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    Afterthoughts: The Escape Machine


    • Whatever happened to using a car as an 'Escape Machine'?

    Last Friday was a trying day for me. I was feeling quite overwhelmed by the large amount of work due the end of the year, along with trying to figure out what the holidays would bring forth. This would be joined by some personal issues that only added to the overwhelmed feeling. I needed an escape. Something that could let me get away from all these issues rolling around in my head, even for a few moments.

     

    That's when I made the decision to go out for a drive. I had no destination in mind. I would just drive to wherever the roads would take me. I grabbed the keys to my tester at the time, a Nissan Murano, and just started to drive. I stuck to side roads for this trip and just began to unload my mind. With each passing mile, my mind began to clean up all these thoughts and it was there that I began to have a realization.

     

    Back in 1969 and 1970, Oldsmobile came up with a new ad campaign promoting their vehicles as 'Escape Machines'. For example, a print ad for the 1970 Oldsmobile Toronado featured this at the top,

     

    "12-hour day. Meetings. Memos. The midnight oil. Wouldn't it be nice to have an Escape Machine?"

     

    Oldsmobile was using this as a way to point out their vehicles were perfect to escape the daily grind of work as they were designed and equipped to handle the needs of escape.

     

    But now, many of us don't see cars as a means of escape. They are more seen as a tool that will get from point a to point b. Now there are some cars we do see as a means of escape, but they tend to be sports cars with sleek styling and high-performance engines.

     

    Here is the thing, any car can become 'Escape Machine'. It isn't the car that classifies it as a way to escape the world for a little bit. It comes down to you, the driver to make that decision. You are the factor that can make the decision into having a vehicle be used as a tool or as something that can take away.

     

    As I was wrapping up my drive, I pulled into one of those self-serve car washes to get a picture of the Murano. I posted the picture onto social media with this comment,

     

    "Sometimes, it's necessary to hop into your escape machine and drive wherever it takes you to clear or process things in your mind."

     

    It just comes down to you to make the decision.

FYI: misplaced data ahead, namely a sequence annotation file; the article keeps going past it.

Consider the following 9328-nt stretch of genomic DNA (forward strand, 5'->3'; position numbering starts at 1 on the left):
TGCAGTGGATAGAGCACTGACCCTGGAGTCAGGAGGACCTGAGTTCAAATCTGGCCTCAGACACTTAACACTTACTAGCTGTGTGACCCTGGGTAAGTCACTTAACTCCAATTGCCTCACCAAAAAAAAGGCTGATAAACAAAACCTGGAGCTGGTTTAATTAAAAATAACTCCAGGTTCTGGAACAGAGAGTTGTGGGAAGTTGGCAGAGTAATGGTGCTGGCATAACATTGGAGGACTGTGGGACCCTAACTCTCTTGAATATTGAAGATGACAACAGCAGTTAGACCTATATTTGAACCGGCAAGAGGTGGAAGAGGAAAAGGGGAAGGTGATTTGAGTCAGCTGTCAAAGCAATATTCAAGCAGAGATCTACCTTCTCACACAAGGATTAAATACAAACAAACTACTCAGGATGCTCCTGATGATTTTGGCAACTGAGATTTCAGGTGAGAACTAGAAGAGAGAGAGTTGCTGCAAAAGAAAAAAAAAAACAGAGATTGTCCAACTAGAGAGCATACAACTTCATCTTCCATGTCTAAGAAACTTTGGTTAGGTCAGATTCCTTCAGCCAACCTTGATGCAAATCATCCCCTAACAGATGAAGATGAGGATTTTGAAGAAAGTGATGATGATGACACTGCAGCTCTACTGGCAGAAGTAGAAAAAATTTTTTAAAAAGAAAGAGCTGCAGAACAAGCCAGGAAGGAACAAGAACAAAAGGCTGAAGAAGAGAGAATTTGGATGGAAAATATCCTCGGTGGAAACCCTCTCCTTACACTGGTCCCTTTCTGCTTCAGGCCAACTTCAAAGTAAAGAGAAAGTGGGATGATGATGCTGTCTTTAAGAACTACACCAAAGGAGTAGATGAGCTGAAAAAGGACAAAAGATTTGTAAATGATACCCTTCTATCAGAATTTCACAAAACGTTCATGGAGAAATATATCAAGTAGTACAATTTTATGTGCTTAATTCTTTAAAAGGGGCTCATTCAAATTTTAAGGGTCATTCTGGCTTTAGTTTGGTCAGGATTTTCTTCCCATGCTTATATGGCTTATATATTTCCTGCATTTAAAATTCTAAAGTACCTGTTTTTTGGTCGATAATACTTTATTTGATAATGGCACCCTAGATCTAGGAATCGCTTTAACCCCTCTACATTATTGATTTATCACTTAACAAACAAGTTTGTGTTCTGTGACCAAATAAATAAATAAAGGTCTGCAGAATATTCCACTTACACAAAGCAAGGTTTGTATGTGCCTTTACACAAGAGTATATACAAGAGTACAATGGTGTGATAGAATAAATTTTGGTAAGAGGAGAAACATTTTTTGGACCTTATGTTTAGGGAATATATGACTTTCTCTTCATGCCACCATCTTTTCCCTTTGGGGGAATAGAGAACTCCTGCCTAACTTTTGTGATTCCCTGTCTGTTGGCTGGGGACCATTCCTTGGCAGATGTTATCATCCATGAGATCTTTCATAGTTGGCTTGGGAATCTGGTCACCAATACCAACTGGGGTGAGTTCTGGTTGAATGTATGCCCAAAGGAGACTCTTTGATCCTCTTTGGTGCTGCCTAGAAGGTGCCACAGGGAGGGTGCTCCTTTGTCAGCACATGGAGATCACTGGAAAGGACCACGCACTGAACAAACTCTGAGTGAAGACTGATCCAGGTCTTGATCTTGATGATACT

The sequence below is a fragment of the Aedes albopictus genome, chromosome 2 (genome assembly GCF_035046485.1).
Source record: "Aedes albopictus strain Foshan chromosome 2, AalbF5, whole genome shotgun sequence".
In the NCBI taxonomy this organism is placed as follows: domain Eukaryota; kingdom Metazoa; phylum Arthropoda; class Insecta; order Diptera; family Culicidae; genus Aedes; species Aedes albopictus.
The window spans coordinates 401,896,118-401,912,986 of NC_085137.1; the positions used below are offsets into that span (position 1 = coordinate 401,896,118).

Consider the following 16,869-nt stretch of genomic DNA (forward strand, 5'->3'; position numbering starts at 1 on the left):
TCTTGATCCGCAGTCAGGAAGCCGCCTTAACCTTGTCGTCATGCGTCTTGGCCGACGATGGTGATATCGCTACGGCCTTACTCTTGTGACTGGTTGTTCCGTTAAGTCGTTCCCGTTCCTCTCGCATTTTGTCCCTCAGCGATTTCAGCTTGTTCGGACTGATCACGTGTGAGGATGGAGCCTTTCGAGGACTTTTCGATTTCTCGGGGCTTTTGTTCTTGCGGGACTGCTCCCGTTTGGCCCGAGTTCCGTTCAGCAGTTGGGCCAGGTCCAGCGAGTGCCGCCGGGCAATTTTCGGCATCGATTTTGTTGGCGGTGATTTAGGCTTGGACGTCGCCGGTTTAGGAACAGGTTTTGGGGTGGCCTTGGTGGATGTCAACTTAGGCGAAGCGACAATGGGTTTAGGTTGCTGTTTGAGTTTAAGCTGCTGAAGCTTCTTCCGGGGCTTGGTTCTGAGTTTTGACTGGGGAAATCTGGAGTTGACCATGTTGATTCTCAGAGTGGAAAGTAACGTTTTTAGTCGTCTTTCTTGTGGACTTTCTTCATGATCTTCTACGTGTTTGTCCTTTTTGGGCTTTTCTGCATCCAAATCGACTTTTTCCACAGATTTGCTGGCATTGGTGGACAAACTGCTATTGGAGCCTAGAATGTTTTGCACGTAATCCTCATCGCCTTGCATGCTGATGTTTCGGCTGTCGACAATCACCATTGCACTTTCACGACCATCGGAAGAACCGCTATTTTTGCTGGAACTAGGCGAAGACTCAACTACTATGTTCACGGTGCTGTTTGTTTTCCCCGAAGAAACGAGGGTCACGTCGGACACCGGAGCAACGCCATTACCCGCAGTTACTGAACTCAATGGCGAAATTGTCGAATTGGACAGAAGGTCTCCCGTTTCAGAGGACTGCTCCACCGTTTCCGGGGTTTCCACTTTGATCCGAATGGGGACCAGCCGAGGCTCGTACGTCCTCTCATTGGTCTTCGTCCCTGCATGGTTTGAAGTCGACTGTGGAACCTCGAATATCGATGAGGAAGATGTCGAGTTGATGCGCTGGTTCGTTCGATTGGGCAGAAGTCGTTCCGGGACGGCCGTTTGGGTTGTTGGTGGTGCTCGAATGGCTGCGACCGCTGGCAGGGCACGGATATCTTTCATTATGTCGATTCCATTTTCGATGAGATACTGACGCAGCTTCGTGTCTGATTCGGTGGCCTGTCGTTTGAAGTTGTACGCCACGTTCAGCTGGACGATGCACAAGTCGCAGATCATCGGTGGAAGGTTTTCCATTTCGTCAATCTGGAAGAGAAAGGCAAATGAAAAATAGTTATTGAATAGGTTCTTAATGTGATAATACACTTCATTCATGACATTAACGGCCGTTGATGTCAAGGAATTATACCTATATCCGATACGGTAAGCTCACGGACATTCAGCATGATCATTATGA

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    Sadly, with all of the GPS and computers tracking your car's performance and whereabouts these days, the mystery of escaping to someplace completely unknown in your car is over. Just like Oldsmobile. Most "younger" people think their cell phone is the "escape machine" of the 21st century. But no one is really going "anywhere" with their iPhone. I will be doing a multi-state road trip for Thanksgiving week and I really look forward to the drive. The state of mind that one enters during that time is the real escape. Whether or not people can appreciate that these days is another question.

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    I totally get this thread, Just got back from a friends wedding in NH and took an extra week to drive the NorthEast, New Hampshire, Main, Massachusetts, Connecticut and Road Island. I was able to get a Brand New 2015 Ford Explorer Limited 4x4. So going to write up a editorial on my 7 days in that ride. Some impressive points but also some opportunities to improve.

     

    I agree that with all the technology, it might be hard for some to consider it an escape yet with that same technology one gets to explore areas they have never been in in an efficient manner.

     

    Rock on to those of us that still understand how an auto is an Escape Machine. :metal:

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    Yeah, pretty much what I feel. I made a strategic shift towards cycling for all movement in around the city, and getting the thrill, but also just being focused on each pedal stroke, I make my own escape machine.

     

    But yes, when my economic mobility breaks through the roof, I will be sure to get an auto as an escape machine. 

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    My escape machine is my Oldsmobile in fact. I drive it to get away from it all, and even when I'm taking it to a specific destination, it makes my drive a little bit better.

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    The best part of the ad is that it is also marketing an idea that goes with the product. Most commercials these days on tv are nothing more than saying, "remember the 80's and buy our stuff" which really doesn't impress me. The ad itself is a time machine and I wish we could go back to those days of the auto industry.

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    Took my escape machine (cuda) out one final time last weekend before covering her pretty body with a cover for the long winter. I am always surprised a little bit at how much fun I forget it can be, followed by how happy I am to get out of it after about 2 hours in it.  Rough riding, loud, rattle trap, constant concern over vapor lock and starting issues, etc.  All part of the experience I guess. Although Fuel injection and premium shocks next year should address much of that.

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